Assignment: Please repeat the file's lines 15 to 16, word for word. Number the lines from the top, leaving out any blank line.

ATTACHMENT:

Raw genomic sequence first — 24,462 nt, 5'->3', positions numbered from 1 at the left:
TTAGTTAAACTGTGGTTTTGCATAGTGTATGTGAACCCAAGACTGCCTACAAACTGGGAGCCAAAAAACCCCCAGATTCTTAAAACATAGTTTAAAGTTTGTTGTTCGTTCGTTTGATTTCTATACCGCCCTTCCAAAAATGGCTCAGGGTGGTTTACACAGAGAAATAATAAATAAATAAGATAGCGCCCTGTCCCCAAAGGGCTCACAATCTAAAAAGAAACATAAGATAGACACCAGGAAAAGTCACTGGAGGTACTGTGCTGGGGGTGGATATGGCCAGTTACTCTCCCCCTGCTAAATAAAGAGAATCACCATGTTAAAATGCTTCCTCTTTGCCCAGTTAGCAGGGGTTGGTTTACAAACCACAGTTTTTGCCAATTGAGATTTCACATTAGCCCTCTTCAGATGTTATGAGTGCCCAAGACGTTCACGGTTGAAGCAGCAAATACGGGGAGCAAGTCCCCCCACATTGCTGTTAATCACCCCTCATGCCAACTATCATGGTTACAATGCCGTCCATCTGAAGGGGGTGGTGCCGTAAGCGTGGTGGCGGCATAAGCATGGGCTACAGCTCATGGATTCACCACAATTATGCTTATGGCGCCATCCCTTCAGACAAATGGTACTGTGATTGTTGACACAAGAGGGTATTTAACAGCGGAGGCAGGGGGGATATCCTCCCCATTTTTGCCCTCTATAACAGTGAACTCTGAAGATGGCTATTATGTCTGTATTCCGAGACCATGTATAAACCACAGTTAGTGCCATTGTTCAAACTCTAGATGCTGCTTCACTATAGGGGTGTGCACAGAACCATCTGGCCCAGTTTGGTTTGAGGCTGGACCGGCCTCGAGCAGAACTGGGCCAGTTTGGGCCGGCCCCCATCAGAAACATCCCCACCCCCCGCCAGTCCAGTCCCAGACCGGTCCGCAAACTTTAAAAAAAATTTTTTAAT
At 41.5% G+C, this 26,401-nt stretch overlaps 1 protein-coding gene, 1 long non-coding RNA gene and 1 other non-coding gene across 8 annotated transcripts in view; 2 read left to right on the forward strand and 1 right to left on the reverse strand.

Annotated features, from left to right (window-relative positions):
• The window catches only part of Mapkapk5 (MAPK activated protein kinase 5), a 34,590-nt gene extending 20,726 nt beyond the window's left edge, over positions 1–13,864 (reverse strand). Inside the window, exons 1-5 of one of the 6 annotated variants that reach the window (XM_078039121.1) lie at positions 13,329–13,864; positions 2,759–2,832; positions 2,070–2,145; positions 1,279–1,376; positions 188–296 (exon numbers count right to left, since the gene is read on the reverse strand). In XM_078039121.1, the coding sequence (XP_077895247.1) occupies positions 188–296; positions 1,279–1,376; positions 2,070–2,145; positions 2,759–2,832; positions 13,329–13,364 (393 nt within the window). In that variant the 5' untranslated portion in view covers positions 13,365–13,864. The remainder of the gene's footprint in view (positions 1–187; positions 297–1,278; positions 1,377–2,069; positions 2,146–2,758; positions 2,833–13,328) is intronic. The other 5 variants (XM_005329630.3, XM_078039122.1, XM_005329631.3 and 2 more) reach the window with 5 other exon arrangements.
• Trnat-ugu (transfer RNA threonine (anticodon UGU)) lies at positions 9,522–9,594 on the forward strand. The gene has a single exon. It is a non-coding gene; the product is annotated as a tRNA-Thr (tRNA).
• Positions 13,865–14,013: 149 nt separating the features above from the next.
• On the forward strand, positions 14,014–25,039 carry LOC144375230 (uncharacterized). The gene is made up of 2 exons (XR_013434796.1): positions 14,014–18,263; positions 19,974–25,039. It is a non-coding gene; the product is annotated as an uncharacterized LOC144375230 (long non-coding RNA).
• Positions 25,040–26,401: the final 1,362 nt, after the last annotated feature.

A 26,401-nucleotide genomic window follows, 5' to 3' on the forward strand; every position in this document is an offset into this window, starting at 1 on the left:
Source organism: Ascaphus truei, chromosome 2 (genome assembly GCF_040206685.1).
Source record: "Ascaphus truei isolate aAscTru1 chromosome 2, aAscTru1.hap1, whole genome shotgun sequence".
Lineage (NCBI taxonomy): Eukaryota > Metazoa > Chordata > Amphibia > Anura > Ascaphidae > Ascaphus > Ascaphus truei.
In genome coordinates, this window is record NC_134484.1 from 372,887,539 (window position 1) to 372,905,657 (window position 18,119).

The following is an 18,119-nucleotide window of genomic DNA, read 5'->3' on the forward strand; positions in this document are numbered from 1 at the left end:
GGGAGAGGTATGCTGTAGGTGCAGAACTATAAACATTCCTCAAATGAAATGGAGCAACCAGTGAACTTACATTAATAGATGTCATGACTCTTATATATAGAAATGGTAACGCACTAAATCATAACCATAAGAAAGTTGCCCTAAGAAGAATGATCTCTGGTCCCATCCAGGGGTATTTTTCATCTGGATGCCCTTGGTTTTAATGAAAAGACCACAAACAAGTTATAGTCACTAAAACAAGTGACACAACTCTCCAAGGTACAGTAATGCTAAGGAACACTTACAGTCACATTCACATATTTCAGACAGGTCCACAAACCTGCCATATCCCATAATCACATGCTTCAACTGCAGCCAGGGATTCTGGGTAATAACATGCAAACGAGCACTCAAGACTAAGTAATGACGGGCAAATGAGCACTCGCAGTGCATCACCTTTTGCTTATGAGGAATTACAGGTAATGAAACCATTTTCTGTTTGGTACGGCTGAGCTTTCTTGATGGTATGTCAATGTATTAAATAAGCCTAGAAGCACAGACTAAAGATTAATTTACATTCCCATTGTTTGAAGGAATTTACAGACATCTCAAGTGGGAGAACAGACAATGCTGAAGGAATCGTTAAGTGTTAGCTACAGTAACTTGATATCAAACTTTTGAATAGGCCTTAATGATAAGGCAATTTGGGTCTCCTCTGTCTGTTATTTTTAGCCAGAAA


The following is an 18,119-nucleotide window of genomic DNA, read 5'->3' on the forward strand; positions in this document are numbered from 1 at the left end:
GGGAGAGGTATGCTGTAGGTGCAGAACTATAAACATTCCTCAAATGAAATGGAGCAACCAGTGAACTTACATTAATAGATGTCATGACTCTTATATATAGAAATGGTAACGCACTAAATCATAACCATAAGAAAGTTGCCCTAAGAAGAATGATCTCTGGTCCCATCCAGGGGTATTTTTCATCTGGATGCCCTTGGTTTTAATGAAAAGACCACAAACAAGTTATAGTCACTAAAACAAGTGACACAACTCTCCAAGGTACAGTAATGCTAAGGAACACTTACAGTCACATTCACATATTTCAGACAGGTCCACAAACCTGCCATATCCCATAATCACATGCTTCAACTGCAGCCAGGGATTCTGGGTAATAACATGCAAACGAGCACTCAAGACTAAGTAATGACGGGCAAATGAGCACTCGCAGTGCATCACCTTTTGCTTATGAGGAATTACAGGTAATGAAACCATTTTCTGTTTGGTACGGCTGAGCTTTCTTGATGGTATGTCAATGTATTAAATAAGCCTAGAAGCACAGACTAAAGATTAATTTACATTCCCATTGTTTGAAGGAATTTACAGACATCTCAAGTGGGAGAACAGACAATGCTGAAGGAATCGTTAAGTGTTAGCTACAGTAACTTGATATCAAACTTTTGAATAGGCCTTAATGATAAGGCAATTTGGGTCTCCTCTGTCTGTTATTTTTAGCCAGAAA